Milestones of the Thames & Severn Canal
A feature of the Thames & Severn Canal that does not appear on the Stroudwater Navigation is the milestone.
It is believed that 52 milestones were originally positioned at half-mile intervals along the canal. However, the first one appears to have been at Bowbridge which is in fact one mile from the start of the Thames & Severn at Wallbridge in Stroud. (See photo 1)
Thames & Severn milestones are made of stone and come in two distinct styles: 'square top' and 'round top' as illustrated in photos 2 & 3.
This article focuses mainly on milestones on sections of the canal towpath between Wallbridge in Stroud and Eisey near Cricklade where a public right of way exists.
Where have the Plates gone?
Originally, each milestone would have had a cast iron plate attached stating the distance from 'Walbridge' and 'Inglesham' in miles. The total distance should add up to 28¾ miles, the length of the canal. (Note the use of a single 'L' on all plates in the spelling of Wallbridge.)
Unfortunately, none of the milestones that can be seen today have their original plates in situ, and so far only one has a replica plate. (Photo 3)
A number of original and replica plates are in museum collections including the Museum in the Park (Stroud), Corinium Museum (Cirencester) and Gloucester Waterways Museum. However, only some of these are on display. The Cotswold Canals Trust are also custodians of several plates.
Locating surviving milestones can make for an interesting aside whilst walking the canal towpath.
Wallbridge to Sapperton Tunnel (Daneway)
Between Wallbridge and Sapperton Tunnel at Daneway there are 11 surviving milestones, with the first being just east of Bowbridge Lock (Walbridge 1 Inglesham 27¾).
There are several missing stones in this section:
- Brimscombe Port (Walbridge 2½ Inglesham 26¼). The canal is infilled but replica plate attached to a former factory building. (Photo 4)
- Chalford Wharf (Walbridge 4 Inglesham 24¾). The canal is infilled but the original plate is above canal culvert. (Photo 5)
- East of Puck Mill Upper Lock (Walbridge 6 Inglesham 22¾).
Anyone know what happened to this one?
The last milestone on this section is right up against the Daneway Portal of Sapperton Tunnel (Walbridge 7½ Inglesham 21¼). The plate from this stone is in the care of the Cotswold Canals Trust - see main picture above.
There were no milestones either inside or on the route over Sapperton Tunnel. This accounts for Walbridge 8, 8½, 9 & 9½ in the numbering sequence.
At Coates there are 2 milestones between Sapperton Tunnel and Trewsbury Bridge. These would have been the Walbridge 10 and Walbridge 10½ stones.
The canal between Trewsbury Bridge and Siddington Bridge is private, except for a 300m infilled section approaching Blue House Bridge, near Ewen.
Siddington to Eisey (near Cricklade)
Between Siddington and Eisey there are a further 8 milestones. Here again a number of these are missing:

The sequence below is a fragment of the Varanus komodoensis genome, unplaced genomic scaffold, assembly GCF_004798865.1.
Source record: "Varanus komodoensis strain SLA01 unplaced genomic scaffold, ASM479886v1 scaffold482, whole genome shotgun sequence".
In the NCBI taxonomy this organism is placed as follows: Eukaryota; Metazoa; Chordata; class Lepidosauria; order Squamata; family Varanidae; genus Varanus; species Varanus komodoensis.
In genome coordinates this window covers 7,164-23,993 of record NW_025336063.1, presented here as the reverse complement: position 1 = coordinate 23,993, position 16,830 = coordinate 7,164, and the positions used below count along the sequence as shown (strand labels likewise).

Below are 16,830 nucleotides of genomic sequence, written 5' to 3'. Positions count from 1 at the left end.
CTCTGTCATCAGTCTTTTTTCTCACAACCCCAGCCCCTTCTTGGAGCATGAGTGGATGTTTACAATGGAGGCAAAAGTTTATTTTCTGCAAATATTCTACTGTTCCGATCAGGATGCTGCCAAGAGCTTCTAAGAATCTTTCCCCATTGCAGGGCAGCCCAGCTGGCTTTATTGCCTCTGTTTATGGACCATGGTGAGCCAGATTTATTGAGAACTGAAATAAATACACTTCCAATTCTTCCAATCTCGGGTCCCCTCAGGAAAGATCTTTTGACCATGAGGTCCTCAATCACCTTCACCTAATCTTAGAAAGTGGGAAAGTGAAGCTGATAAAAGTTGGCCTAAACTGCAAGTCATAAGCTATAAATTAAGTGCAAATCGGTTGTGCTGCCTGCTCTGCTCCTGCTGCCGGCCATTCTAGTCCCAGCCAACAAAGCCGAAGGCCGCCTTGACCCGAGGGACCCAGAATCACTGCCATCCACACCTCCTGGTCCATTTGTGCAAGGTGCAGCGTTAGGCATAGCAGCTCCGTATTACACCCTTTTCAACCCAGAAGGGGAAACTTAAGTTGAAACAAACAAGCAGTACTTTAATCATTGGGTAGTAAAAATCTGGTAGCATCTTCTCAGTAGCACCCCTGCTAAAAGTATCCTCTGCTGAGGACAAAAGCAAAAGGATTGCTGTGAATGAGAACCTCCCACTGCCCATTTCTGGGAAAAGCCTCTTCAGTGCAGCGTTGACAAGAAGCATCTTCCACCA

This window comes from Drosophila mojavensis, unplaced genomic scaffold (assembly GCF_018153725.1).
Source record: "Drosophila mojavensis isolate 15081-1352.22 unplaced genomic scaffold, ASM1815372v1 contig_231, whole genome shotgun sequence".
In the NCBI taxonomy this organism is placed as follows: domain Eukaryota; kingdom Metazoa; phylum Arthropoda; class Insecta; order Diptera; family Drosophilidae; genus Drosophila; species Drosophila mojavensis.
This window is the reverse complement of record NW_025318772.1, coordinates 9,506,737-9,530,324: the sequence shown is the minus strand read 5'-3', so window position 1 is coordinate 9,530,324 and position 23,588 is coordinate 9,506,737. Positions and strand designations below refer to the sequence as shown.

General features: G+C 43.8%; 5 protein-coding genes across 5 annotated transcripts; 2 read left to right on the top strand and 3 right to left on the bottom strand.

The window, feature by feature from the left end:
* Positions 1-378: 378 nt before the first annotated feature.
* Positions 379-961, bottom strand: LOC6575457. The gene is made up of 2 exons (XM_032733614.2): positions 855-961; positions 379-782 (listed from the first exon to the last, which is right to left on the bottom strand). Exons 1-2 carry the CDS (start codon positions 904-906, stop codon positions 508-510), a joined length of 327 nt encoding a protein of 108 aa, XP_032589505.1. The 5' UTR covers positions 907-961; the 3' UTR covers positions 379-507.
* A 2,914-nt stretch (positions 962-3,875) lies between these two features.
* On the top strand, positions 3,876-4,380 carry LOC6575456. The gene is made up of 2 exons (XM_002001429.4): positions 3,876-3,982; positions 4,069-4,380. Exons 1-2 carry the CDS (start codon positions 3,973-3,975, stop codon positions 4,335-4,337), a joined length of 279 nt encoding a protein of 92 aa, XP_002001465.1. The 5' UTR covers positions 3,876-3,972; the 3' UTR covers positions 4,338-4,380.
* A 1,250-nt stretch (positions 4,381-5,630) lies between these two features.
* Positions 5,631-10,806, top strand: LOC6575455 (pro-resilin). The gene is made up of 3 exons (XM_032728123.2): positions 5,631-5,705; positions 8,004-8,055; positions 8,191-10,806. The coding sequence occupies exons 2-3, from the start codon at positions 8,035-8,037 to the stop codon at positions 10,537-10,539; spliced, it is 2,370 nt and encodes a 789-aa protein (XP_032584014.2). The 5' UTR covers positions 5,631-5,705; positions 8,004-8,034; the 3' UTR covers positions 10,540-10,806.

- One near Siddington Lower Lock (Walbridge 15½ Inglesham 13¼). The canal here is infilled with a house built on the site of the lock.
- One between Cowground Bridge & Siddington Swing Bridge (Walbridge 16 Inglesham 12¾). The stone & plate are in Corinium Museum's reserve collection, ie. not on display. (Photo 6).
- One between South Cerney Upper Lock and the site of Northmoor Lane Bridge (Walbridge 17 Inglesham 11¾) - the canal is infilled here.
- Two between Latton Junction and where the canal reappears after the infilling due to the construction of the A419 Cricklade bypass
(Walbridge 20½ Inglesham 8¼) & (Walbridge 21 Inglesham 7¾).
(The original Walbridge 17 and 21 plates were kindly donated to the Cotswold Canals Trust in 2014.)
The last milestone on this section is between the A419 and Ampney Brook Aqueduct, which is the furthest point east that the public has a right of access over the canal route (Walbridge 21½ Inglesham 7¼).
The Final Milestone
Fortunately, the last milestone in the sequence between Walbridge and Inglesham (Walbridge 28½ Inglesham ¼) has been preserved with its original plate intact. This is now in private ownership, although no longer in its original location. (Photo 7)
It is hoped that other replica plates, similar to the one near Valley Lock, can be manufactured and fitted at other locations in due course. If anyone would like to sponsor a plate, Jon Pontefract from the Cotswold Canals Trust would very much like to hear from you.
If anyone knows what happened to any of the other missing milestones or plates, whether bulldozed into the canal during infilling or now privately owned, Jon would also like to hear from you. This all helps to build the historical record.
Jon Pontefract can be contacted by email at email@example.com.
The Milestone Society
For those with a wider interest in milestones, The Milestone Society website is well worth a visit. (www.milestonesociety.co.uk)
Jon Pontefract, Cotswold Canals Trust Milestone Specialist.
David J. Viner, Local historian and author of a number of books on the Thames & Severn Canal and founder chairman of the Milestone Society.
Corinium Museum, Cirencester (Walbridge 16 Inglesham 12¾ photo: 1971-33.jpg).
The Thames & Severn Canal History & Guide by David Viner, Tempus Publishing 2002, pp.68-69